The first quarter of The Devil and the Dark Water had me intrigued. The narrative opens in Batavia (Jakarta) in 1634. Our protagonist, Arent Hayes, a former mercenary turner bodyguard, is accompanying his employer and friend, Samuel Pipps, on a voyage to Amsterdam. This trip is not for pleasure as Samuel, a famous detective, has been convicted of a ‘mysterious’ crime and is under arrest. Arent wants to prove his innocence, but not knowing the crime Samuel has been accused of obstructs his attempts to free him. Still, he’s determined to protect him and decides to go alongside him to Amsterdam. As the passengers and crew embark this ship however, they are intercepted by a leper who perishes after pronouncing an ominous threat.
Before Samuel is taken to his cell in the ship, he tasks Arent with finding out more about the leper, believing that his threat was not empty one, and that someone means harm to the ship.
There are quite a few characters, but the 3rd person narrative tends to focus on Arent, the Governor General Jan Haan, and his wife, Sara Wessel. Sara, who happens to be very forward-thinking and in possession of some fine detective skills, joins Arent, and the two try to question the less-than-friendly crew and investigate the ship in order to find out whether something is truly haunting it.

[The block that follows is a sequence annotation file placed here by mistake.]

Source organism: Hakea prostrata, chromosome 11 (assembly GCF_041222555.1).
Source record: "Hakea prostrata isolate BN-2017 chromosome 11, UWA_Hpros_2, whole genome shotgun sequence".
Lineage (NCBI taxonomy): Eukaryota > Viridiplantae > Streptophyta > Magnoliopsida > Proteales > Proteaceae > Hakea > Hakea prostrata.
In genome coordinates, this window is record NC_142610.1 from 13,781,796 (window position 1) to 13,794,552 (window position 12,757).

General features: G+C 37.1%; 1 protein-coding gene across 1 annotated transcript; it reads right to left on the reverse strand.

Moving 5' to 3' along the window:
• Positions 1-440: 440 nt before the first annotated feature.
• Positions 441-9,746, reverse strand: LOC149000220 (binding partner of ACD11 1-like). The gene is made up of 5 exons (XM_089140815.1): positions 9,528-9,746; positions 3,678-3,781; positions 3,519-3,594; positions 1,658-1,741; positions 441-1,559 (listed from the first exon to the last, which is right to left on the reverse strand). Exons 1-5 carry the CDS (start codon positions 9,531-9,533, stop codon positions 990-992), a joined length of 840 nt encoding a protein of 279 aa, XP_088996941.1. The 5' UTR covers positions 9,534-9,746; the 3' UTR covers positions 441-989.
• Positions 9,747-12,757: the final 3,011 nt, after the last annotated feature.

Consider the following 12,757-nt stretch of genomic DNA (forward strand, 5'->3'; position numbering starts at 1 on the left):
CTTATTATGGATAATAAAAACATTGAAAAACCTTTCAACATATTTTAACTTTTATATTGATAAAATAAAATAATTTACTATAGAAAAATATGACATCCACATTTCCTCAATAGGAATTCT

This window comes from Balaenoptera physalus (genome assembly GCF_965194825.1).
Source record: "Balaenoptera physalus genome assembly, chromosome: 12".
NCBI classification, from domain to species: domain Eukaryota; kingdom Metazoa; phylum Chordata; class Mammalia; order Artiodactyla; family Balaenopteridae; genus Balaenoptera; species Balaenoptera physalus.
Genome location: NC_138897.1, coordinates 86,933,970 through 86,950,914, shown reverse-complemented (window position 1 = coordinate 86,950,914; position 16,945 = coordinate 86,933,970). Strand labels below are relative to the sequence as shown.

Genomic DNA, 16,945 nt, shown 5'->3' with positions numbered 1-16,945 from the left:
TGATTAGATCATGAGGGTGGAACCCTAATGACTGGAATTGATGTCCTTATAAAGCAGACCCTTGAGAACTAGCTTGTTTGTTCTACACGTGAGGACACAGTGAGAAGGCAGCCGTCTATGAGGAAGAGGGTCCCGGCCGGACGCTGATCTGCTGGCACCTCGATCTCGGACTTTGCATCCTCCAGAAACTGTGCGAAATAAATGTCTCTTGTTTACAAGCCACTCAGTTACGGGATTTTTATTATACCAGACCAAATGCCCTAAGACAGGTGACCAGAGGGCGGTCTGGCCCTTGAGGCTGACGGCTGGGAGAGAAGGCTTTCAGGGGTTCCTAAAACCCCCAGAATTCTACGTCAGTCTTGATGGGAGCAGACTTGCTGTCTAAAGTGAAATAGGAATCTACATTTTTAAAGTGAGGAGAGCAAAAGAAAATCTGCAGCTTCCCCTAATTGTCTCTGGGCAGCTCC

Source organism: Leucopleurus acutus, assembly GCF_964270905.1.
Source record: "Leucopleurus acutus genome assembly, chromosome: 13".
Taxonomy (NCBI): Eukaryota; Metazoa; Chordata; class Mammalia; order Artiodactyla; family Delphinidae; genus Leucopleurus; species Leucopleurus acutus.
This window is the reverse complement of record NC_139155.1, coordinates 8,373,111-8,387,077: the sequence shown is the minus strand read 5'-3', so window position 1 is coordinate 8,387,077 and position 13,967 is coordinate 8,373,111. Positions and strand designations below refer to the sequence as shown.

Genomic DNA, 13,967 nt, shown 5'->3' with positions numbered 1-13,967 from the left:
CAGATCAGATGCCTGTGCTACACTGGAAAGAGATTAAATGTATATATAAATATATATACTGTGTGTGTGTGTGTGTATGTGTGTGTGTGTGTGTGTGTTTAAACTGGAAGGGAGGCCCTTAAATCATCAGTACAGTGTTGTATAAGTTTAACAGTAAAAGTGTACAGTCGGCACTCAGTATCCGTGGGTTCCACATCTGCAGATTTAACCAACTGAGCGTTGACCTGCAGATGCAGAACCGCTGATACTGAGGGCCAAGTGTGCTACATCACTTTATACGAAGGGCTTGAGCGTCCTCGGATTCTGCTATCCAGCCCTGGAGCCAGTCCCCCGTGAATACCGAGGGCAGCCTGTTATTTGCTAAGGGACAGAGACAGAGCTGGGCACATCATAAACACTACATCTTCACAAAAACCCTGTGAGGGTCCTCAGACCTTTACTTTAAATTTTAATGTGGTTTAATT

Sinister occurrences seem to confirm our characters’ fears: someone or something is set on stopping the ship from reaching its destination.

At first the story held my attention, and I did find the novel to be rather atmospheric. Turton has clearly done extensive research in the way ship’s operated (from its hierarchy to the mentality of those willing to lead such a life) giving plenty of specific details relating to its various parts and or levels. Now, sadly, I can’t say the same for the narrative’s historical accuracy. The characters spoke in a very modern way, with the occasional ‘mayhap’ to give some authenticity. While sometimes adding modern elements to historical films or books can work (such as with The Favourite), here it just took me out. Having Sara remind herself and be reminded by others, such as her maid, that she is a ‘noble-woman’ seemed odd. While I understand that Turton did so because he wanted to explain to his readers that because of her class Sara could and couldn’t do certain things (or should be addressed in a certain way by those belonging to a lower class) or , but surely he knows that his audience would be already aware of this? The interactions between the characters also struck me as modern, and it seemed weird that every woman on the ship was so ahead of her times (Sara’s daughter is a genius). Arent struck me as the typical ‘giant’ with a heart of gold, who may have done some bad things in his past, but has now turned a new leaf. Samuel plays a very minor role, and while it made sense given his imprisonment, as things escalate on the ship, I would have expected for Arent to seek his counsel more often.